Increasing Transparency

New policy for long-term coal linkage to power plants

Transparent coal allocations and efficient power generation have been among the key priorities of the government in the recent past. To this end, it has implemented a number of measures including the auction of captive coal blocks, coal linkage rationalisation and automatic transfer of coal linkages from inefficient to efficient plants. In May 2016, the cabinet approved a new policy for coal linkage allocation to increase flexibility in the utilisation of domestic coal linkages.

Policy framework

Under the new framework, all the long-term coal linkages of individual state generating stations would be clubbed and assigned to the respective states (or to a state-nominated agency). Similarly, the coal linkages of individual central generating stations would be clubbed and assigned to the company owning the generating stations. The subsequent allotment of coal among state generating stations, other state power stations, central generating stations and independent power producers (IPPs) would be based on plant efficiency, coal transportation cost, transmission charges and the overall cost of power.

In the case of allotment of coal to an IPP by the state agency, the power from substituted coal would be procured through bidding among the competing IPPs, where the source of coal, quality of coal, quantum of power and delivery point of power would be indicated upfront.

As far as policy implementation is concerned, the Central Electricity Authority will formulate a methodology for the allotment of coal by the state and central sector companies to the generating stations.

Reduction in the cost of power

The policy is expected to lower the cost of power generation and thus the cost of power procurement by discoms. As per ICRA Research, for a generation company, with every 100 km reduction in the distance of coal transportation, the variable cost of coal-based power generation for linkage-based thermal power plants is estimated to decline by about Re 0.90 per unit. This is based on the assumption that the average distance of coal transportation is 600 km, resulting in a transportation cost of Rs 750 per tonne, which constitutes around 35 per cent of the delivered cost of coal. The actual savings in the cost of power would depend on the reduction in the coal transportation distance, given that the linked coal mines are at a distance varying from 100 km to 1,000 km from the end-use plants.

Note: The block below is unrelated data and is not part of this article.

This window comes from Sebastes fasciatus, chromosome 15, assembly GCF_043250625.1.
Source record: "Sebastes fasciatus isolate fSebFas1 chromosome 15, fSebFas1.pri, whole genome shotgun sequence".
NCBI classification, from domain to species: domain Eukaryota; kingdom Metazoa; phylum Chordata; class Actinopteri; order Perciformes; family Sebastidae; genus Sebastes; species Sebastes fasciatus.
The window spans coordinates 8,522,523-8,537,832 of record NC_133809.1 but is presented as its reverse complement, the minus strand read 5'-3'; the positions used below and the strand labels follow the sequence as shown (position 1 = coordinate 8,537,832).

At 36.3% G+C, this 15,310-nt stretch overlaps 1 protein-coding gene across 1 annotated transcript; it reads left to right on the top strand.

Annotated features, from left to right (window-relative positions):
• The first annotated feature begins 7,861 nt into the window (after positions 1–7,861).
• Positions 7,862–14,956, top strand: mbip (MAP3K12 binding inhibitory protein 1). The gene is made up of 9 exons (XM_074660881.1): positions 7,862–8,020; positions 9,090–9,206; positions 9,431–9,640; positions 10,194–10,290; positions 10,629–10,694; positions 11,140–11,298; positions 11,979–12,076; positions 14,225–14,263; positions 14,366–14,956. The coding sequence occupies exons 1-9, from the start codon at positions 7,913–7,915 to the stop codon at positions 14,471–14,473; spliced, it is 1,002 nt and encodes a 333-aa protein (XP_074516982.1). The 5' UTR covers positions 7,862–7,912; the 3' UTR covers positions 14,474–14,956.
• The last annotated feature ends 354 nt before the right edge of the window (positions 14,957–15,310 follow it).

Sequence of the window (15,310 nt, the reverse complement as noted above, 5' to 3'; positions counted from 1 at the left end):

From the distribution utility’s perspective, relief in the cost of power supply would depend on the sourcing mix of coal-based energy as well as the average distance travelled. As per ICRA Research, at a 65 per cent share of coal-based power in the overall power procurement of the discom, the average cost of power supply for the discom varies from Rs 5.66 per unit (100 km) to Rs 6.04 per unit (600 km) depending on the average coal transportation distance for generation utilities.

Other benefits

Besides lowering the generation cost, the new coal linkage policy is expected to lead to efficiency improvements. Under the existing coal linkage policy, coal linkages are allocated to each plant from a particular mine and the coal allocated to a plant cannot be used at another plant of the generating company. Consequently, generating companies continue operating inefficient plants with sufficient coal, lowering the national plant load factor. Another significant merit of the policy is transparency in the allocation of coal. Going forward, coal allotments will be made on the basis of the cost of generation and plant efficiency, among other criteria. However, under the new set-up, it is necessary to ensure that a sufficient quantity of coal is put on offer for IPPs and that the states do not pass on all linkages to state-owned generating stations.

Overall, the new policy is in line with the initiatives envisaged in the Ujwal Discom Assurance Yojana, which include a reduction in power generation costs, an increase in domestic coal supply, coal linkage rationalisation and liberal coal swaps from inefficient to efficient plants. The move is a step in the right direction as it is expected to strengthen the power generation segment and improve the financial performance of distribution utilities.


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